Showing posts from September, 2009

Does God exist? Wrong question!

Here’s the right question: What is your idea of God? If God is an individual distinct from ourselves and the universe, count me among the unbelievers in that idol. My current definition of God is spiritual reality, and who doesn’t believe in spiritual reality? Who denies the existence of honor and greed, truth and deception, beauty and evil and goodness? These intangibles point to an immaterial universe, a spiritual dimension. That’s God. Of course, there is much more to be said about this ineffable mystery. In the National Catholic Reporter , Tom Fox quoted S. Elizabeth Johnson as setting three ground rules for the quest to recognize God: 1) God is an ineffable, incomprehensible mystery and we can never wrap our minds around the fullness of who God is. 2) Therefore, every word we use to speak about God is metaphorical, symbolic or analogical. It always means that and more. 3) Therefore, we need many words, many names, many images, many adjectives for God. Each adds to the ri

Bible study in schools

Ron wrote this in an email: The other night, I was at a backyard get-together, and several people were talking about how President Obama will be speaking to school children via the internet on the opening day of school next week. Several of them were pretty upset about this, and phrases like "I don't trust that guy," and "I don't want him to be talking to my kids without me being there..." After this had gone on for a while, someone said something that reminded me of the recent news from Texas that the Bible will now be taught in all grades starting this year, so I asked, "What if the schools here announced they would start teaching the Bible to your kids, and it was a required course?" Amazing, all of those parents and grandparents thought that would be "just fine..." A teacher, with who-knows-what credentials and religious background, teaching your kids religion at a public school, and that would be ok, but a message from the Pr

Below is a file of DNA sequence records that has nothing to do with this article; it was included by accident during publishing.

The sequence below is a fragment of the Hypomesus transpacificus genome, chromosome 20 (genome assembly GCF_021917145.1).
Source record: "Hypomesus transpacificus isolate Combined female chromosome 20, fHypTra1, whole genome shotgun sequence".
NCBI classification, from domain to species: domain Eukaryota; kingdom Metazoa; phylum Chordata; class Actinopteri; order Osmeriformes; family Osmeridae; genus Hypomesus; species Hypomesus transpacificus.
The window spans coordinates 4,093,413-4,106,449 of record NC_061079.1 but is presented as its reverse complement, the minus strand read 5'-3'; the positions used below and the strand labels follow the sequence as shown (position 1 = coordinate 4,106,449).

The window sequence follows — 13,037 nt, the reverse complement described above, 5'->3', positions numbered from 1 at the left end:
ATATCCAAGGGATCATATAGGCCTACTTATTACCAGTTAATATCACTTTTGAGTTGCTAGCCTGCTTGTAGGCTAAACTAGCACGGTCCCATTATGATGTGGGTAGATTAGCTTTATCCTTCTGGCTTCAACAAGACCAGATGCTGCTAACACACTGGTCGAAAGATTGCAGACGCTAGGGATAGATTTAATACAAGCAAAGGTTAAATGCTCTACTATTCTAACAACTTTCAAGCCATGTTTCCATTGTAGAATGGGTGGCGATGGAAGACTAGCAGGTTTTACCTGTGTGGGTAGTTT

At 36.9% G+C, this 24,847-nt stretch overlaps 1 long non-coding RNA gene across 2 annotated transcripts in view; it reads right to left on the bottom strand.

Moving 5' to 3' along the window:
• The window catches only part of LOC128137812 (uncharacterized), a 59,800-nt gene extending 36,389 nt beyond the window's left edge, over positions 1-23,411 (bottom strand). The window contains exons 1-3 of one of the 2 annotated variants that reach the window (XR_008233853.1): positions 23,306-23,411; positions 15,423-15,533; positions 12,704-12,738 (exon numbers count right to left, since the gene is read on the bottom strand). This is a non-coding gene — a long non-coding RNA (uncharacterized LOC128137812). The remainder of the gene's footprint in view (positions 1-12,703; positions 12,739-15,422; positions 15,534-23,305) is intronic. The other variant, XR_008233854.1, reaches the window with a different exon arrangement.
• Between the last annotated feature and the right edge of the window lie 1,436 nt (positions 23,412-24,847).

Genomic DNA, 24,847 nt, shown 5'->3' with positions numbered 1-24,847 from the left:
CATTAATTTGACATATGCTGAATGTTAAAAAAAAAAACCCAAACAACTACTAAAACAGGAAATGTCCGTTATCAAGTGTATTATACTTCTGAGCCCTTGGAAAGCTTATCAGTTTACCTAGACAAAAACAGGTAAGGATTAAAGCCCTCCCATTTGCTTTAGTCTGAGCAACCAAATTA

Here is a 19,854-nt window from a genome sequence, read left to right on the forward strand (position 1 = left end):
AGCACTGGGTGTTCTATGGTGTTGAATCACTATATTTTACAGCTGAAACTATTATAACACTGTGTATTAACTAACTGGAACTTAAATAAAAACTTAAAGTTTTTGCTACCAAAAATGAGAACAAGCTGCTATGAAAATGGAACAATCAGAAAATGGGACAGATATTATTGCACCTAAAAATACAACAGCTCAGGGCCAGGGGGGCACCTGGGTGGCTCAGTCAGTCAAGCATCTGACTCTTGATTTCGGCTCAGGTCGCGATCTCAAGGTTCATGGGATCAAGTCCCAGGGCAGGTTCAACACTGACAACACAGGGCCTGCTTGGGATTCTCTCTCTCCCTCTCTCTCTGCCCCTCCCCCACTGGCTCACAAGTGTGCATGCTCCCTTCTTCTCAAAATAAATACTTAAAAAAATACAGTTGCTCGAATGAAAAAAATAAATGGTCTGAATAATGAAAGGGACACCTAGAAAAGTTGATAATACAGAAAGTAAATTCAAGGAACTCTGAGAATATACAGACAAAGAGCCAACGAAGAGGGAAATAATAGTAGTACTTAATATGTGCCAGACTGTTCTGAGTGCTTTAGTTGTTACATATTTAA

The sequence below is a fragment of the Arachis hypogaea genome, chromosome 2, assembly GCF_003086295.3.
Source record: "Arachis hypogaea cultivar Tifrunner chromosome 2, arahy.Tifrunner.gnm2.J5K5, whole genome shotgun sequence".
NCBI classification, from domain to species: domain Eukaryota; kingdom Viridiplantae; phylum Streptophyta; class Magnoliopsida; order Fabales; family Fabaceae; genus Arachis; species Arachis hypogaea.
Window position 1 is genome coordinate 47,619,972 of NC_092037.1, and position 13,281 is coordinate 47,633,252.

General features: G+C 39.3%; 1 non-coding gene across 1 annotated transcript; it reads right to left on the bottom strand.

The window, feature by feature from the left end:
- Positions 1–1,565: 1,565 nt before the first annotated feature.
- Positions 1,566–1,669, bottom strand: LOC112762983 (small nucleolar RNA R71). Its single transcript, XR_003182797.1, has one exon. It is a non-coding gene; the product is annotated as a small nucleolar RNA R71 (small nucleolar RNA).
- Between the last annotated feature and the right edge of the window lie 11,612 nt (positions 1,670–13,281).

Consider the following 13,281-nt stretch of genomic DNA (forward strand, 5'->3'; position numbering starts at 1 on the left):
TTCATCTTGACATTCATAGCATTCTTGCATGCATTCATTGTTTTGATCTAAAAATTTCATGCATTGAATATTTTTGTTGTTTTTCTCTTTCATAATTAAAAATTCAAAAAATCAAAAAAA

Health justice

Today I diverge from the subject of religions, but not spirituality. I am inspired by the life of Ted Kennedy as a story of redemption, specifically his collaboration with persons who disagreed with him and his personal journey of righting his wrongs by helping the poor and disadvantaged. He wrote in his letter to the pope, “I know that I have been an imperfect human being, but with the help of my faith I have tried to right my path." He said giving everyone in the country access to health care was the political cause of his life. Right now that also is my cause and I’m delighted that 40 plus people demonstrated in St. Cloud to say we need more, not less, government involvement in health care. Competing for profits works fine for selling stuff, but it doesn’t take care of sick people. We can shop for refrigerators and cars, but nobody shops for health care because we don’t know “the product.” In times of need, doctors don't shop for health care, they rely on the expert